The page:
I took a few days away from working on my series that was inspired from my jokes, and after yesterday’s blog post on story styles, I felt inspired to revisit the concept with more thoughts.  Let me also add that I will have to do some research, so we’ve gone into a new stage.

As per past posts the story revolves around a man who has global influence, and is trying to work with his dysfunctional family.  My initial thoughts is he was trying to find his voice. That still holds true, but I think he has a new role he’s trying to please a lot of people while remaining true to himself.

I think the MC/hero/protagonist starts and LLC, and it grows like wildfire. His mom is in charge of the business as she manages him, the finances, and the demands.  She has become the an influential person who is the closest to her son.

Location was another aspect I worked on.  The story takes place in Charleston, SC (or outside the city). This is personal, as I am from the south, and I know this region well.  The main setting is the business which is set in a restored southern mansion.

Needless to say I need to brush up on businesses, and southern mansions, because I’d like for this to be a strong aspect of the series.   This also made me think of ideas for the series.

Below are some notes I made as thought this out:

  • Getting sued.  I know it’s an LLC, BUT I imagine people want access to the MC unfiltered.
  • The MC has a unintentional monopoly no on can match, and this sets some people’s shorts on fire.
  • People want favors at the MC’s expense.
  • People want Mom’s favor and try to bribe or blackmail her,
  • MC has to learn when to say “no,” and not being a people pleaser when the business has policies he and his mom are ironing out.
  • Mom and MC are having issues over policies.  Some she insists upon, others he insists upon.

Tomorrow I may post something I found to be a problem: I want to create some other relatives that have positive influence on the MC.  I’m thinking an aunt (Mom’s sis) and a Uncle (Dad’s brother) who may or may not work for him.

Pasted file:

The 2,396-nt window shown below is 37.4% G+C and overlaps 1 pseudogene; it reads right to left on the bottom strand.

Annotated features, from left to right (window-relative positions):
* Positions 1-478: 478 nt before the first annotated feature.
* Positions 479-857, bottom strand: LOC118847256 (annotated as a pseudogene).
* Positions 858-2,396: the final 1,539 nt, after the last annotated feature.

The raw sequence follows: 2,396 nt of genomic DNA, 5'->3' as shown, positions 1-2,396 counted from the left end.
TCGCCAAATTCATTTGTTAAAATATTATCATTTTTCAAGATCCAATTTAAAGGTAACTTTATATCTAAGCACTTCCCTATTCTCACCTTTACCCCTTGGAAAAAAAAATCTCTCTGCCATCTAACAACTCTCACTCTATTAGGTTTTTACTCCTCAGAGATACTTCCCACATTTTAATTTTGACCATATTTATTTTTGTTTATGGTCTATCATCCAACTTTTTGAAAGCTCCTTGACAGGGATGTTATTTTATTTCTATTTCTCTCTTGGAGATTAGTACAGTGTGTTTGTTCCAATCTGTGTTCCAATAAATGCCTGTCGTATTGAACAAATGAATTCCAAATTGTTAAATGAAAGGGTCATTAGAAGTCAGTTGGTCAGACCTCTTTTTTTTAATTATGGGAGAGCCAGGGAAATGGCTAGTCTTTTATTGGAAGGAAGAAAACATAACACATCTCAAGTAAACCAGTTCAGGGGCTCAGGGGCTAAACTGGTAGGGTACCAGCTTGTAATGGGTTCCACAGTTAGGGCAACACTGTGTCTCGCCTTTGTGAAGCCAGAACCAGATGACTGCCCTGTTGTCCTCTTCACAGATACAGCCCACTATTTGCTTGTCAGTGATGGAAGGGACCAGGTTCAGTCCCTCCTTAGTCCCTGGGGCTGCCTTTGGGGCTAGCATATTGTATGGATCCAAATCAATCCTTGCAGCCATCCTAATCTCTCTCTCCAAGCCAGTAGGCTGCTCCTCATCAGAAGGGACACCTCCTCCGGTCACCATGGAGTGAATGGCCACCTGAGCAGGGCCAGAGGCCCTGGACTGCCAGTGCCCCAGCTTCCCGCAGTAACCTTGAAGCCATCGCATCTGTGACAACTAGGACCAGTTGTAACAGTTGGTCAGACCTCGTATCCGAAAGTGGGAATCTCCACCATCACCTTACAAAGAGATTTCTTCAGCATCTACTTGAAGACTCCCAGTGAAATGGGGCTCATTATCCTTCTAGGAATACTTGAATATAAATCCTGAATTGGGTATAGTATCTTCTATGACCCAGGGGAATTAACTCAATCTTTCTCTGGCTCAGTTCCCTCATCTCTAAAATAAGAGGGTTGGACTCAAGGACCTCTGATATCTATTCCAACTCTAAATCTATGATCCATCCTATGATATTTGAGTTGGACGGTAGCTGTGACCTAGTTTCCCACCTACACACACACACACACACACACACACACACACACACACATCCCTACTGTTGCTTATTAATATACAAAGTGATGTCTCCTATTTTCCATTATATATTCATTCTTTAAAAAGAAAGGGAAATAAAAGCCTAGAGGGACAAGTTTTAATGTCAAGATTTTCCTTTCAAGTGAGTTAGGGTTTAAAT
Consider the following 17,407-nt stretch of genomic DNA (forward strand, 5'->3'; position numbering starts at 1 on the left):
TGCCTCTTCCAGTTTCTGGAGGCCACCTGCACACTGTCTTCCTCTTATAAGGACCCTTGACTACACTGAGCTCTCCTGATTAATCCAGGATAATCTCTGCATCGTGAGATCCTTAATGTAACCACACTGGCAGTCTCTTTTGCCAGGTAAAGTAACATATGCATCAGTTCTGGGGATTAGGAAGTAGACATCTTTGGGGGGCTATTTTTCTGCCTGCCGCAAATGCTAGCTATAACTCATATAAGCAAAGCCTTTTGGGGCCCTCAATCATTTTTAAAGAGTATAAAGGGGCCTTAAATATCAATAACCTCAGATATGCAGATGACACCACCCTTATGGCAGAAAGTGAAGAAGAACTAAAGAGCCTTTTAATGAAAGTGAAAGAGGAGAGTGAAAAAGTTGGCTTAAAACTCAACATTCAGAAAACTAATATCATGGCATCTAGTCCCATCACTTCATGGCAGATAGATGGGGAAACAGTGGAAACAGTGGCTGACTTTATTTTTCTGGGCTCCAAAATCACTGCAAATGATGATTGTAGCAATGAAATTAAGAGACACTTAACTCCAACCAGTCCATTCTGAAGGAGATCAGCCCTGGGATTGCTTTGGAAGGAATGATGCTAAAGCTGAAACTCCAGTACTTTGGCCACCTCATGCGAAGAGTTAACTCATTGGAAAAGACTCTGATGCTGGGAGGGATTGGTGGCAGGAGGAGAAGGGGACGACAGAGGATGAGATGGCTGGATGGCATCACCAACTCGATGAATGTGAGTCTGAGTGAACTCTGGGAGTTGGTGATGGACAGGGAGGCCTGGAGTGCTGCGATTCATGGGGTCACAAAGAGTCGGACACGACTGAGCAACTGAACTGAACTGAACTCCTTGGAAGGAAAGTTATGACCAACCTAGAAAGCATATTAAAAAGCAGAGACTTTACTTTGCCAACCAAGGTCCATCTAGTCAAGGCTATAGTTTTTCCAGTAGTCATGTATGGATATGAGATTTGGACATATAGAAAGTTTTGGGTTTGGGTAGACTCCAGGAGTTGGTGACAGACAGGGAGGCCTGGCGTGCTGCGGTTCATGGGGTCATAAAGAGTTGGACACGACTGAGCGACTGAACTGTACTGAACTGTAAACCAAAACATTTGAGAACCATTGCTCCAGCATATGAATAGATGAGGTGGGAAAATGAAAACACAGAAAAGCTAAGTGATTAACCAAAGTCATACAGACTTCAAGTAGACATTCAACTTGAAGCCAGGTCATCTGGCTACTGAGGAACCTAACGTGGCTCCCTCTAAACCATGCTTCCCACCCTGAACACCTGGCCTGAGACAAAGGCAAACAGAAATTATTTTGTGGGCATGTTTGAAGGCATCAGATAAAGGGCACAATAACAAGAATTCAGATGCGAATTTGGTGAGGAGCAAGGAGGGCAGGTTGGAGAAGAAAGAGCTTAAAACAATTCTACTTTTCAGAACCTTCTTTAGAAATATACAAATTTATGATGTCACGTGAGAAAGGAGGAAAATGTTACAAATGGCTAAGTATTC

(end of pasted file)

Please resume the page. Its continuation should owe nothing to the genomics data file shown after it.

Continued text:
As always, happy creative endeavors.

Softening the Villain

I write this with two particular villains in mind who I thought were the most interesting characters in their respective films. I’m speaking of Maleficent in Sleeping Beauty, and Darth Vader in Star Wars (original trilogy). Both characters held a lot of mystery and a particular brand of evil that was interesting to watch unfold.

What I did notice is when both characters became the central character of their own films, their stories and characters changed, and in many ways we saw they were not evil, but misunderstood, and that has in effect, cut off their true potency.

When I first talked about both characters, I suggested they were more like tragic heroes with a fatal flaw. They had desire, motive, and they made things happen.  Both Maleficent and Darth Vader paid the ultimate price for their actions. Only one of them remained relentlessly evil, while the other had a change of heart.

That said, when looking at the film, Maleficent, we see that Maleficent is the victim, and it is her trust that is betrayed. This betrayal turned her into a spiteful person, who acts out of malice and revenge.

This is a completely different character from the original, who was pure evil, didn’t give a damn how you felt, she was going to do as she pleased.  Granted that would make for a dark live action film (kids may be scared of her), but let’s be honest, she was the mistress of all evil. That’s a huge part of her appeal.

In the prequels of Star Wars, we get to see Darth Vader as Anakin Skywalker. It could be argued that it was only after Obi-Wan defeated Anakin, and left him to die in Revenge of the Sith is when he really turned evil.

Up until that point, Anakin was cocky, murderous, and extremely petulant. After he was defeated, humiliated, and left to burn alive is where he suffered, got angry, and realized the totality of his actions–which had been vile, and sadly this did not make him regret who he became. I would dare say that’s when the story starts.

Maleficent’s origin film allows for her to be re-branded as a dark heroine, while Darth Vader’s origin attempts to depict his tragic fall from hero to evil.  For the purpose of the Maleficent film, the character’s evil roots were purged in favor of a more kid-appealing villain, while the Star Wars prequels took a route to fill in gaps.

Both de-mystified their strongest characters with mixed results.